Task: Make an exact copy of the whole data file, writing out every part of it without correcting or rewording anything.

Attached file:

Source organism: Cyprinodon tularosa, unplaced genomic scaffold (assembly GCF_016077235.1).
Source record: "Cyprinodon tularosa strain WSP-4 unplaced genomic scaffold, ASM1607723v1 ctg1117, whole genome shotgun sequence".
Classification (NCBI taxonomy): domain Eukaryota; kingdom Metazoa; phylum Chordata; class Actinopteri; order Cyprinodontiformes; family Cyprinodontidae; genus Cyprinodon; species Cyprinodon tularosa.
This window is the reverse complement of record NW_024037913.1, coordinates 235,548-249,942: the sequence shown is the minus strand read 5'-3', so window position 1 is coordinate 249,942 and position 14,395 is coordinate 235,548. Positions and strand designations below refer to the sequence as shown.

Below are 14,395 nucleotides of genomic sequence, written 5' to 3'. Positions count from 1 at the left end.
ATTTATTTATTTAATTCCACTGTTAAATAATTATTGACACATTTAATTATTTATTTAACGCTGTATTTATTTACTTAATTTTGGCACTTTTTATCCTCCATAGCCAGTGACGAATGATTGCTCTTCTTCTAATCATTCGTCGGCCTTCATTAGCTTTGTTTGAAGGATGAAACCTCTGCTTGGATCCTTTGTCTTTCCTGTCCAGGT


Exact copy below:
Source organism: Cyprinodon tularosa, unplaced genomic scaffold (assembly GCF_016077235.1).
Source record: "Cyprinodon tularosa strain WSP-4 unplaced genomic scaffold, ASM1607723v1 ctg1117, whole genome shotgun sequence".
Classification (NCBI taxonomy): domain Eukaryota; kingdom Metazoa; phylum Chordata; class Actinopteri; order Cyprinodontiformes; family Cyprinodontidae; genus Cyprinodon; species Cyprinodon tularosa.
This window is the reverse complement of record NW_024037913.1, coordinates 235,548-249,942: the sequence shown is the minus strand read 5'-3', so window position 1 is coordinate 249,942 and position 14,395 is coordinate 235,548. Positions and strand designations below refer to the sequence as shown.

Below are 14,395 nucleotides of genomic sequence, written 5' to 3'. Positions count from 1 at the left end.
ATTTATTTATTTAATTCCACTGTTAAATAATTATTGACACATTTAATTATTTATTTAACGCTGTATTTATTTACTTAATTTTGGCACTTTTTATCCTCCATAGCCAGTGACGAATGATTGCTCTTCTTCTAATCATTCGTCGGCCTTCATTAGCTTTGTTTGAAGGATGAAACCTCTGCTTGGATCCTTTGTCTTTCCTGTCCAGGT